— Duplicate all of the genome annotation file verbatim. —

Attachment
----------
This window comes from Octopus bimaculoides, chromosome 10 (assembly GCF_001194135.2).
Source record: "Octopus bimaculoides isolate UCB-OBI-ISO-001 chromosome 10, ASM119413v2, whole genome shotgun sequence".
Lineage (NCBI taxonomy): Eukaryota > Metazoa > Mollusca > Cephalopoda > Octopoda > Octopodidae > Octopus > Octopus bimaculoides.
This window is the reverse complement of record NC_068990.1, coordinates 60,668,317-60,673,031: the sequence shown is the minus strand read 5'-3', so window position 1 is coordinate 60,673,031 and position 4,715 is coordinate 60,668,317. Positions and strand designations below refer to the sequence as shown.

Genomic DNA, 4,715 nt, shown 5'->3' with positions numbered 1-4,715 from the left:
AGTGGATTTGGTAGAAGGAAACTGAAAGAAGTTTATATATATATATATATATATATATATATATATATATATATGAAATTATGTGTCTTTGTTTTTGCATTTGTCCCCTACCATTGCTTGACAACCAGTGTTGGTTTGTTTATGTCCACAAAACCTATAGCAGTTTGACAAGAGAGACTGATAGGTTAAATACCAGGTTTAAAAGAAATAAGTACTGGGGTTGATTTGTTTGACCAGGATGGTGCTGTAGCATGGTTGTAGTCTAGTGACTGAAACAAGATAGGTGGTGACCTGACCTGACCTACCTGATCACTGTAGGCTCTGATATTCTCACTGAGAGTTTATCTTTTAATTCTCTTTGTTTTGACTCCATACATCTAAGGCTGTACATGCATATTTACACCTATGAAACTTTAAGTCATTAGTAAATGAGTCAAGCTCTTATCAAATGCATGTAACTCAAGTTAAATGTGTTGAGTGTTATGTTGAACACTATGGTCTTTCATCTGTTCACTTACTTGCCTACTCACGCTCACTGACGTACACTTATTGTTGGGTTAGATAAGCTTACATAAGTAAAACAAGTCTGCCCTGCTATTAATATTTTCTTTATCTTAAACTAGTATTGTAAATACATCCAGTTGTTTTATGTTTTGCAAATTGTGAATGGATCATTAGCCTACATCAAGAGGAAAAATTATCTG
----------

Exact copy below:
This window comes from Octopus bimaculoides, chromosome 10 (assembly GCF_001194135.2).
Source record: "Octopus bimaculoides isolate UCB-OBI-ISO-001 chromosome 10, ASM119413v2, whole genome shotgun sequence".
Lineage (NCBI taxonomy): Eukaryota > Metazoa > Mollusca > Cephalopoda > Octopoda > Octopodidae > Octopus > Octopus bimaculoides.
This window is the reverse complement of record NC_068990.1, coordinates 60,668,317-60,673,031: the sequence shown is the minus strand read 5'-3', so window position 1 is coordinate 60,673,031 and position 4,715 is coordinate 60,668,317. Positions and strand designations below refer to the sequence as shown.

Genomic DNA, 4,715 nt, shown 5'->3' with positions numbered 1-4,715 from the left:
AGTGGATTTGGTAGAAGGAAACTGAAAGAAGTTTATATATATATATATATATATATATATATATATATATATATGAAATTATGTGTCTTTGTTTTTGCATTTGTCCCCTACCATTGCTTGACAACCAGTGTTGGTTTGTTTATGTCCACAAAACCTATAGCAGTTTGACAAGAGAGACTGATAGGTTAAATACCAGGTTTAAAAGAAATAAGTACTGGGGTTGATTTGTTTGACCAGGATGGTGCTGTAGCATGGTTGTAGTCTAGTGACTGAAACAAGATAGGTGGTGACCTGACCTGACCTACCTGATCACTGTAGGCTCTGATATTCTCACTGAGAGTTTATCTTTTAATTCTCTTTGTTTTGACTCCATACATCTAAGGCTGTACATGCATATTTACACCTATGAAACTTTAAGTCATTAGTAAATGAGTCAAGCTCTTATCAAATGCATGTAACTCAAGTTAAATGTGTTGAGTGTTATGTTGAACACTATGGTCTTTCATCTGTTCACTTACTTGCCTACTCACGCTCACTGACGTACACTTATTGTTGGGTTAGATAAGCTTACATAAGTAAAACAAGTCTGCCCTGCTATTAATATTTTCTTTATCTTAAACTAGTATTGTAAATACATCCAGTTGTTTTATGTTTTGCAAATTGTGAATGGATCATTAGCCTACATCAAGAGGAAAAATTATCTG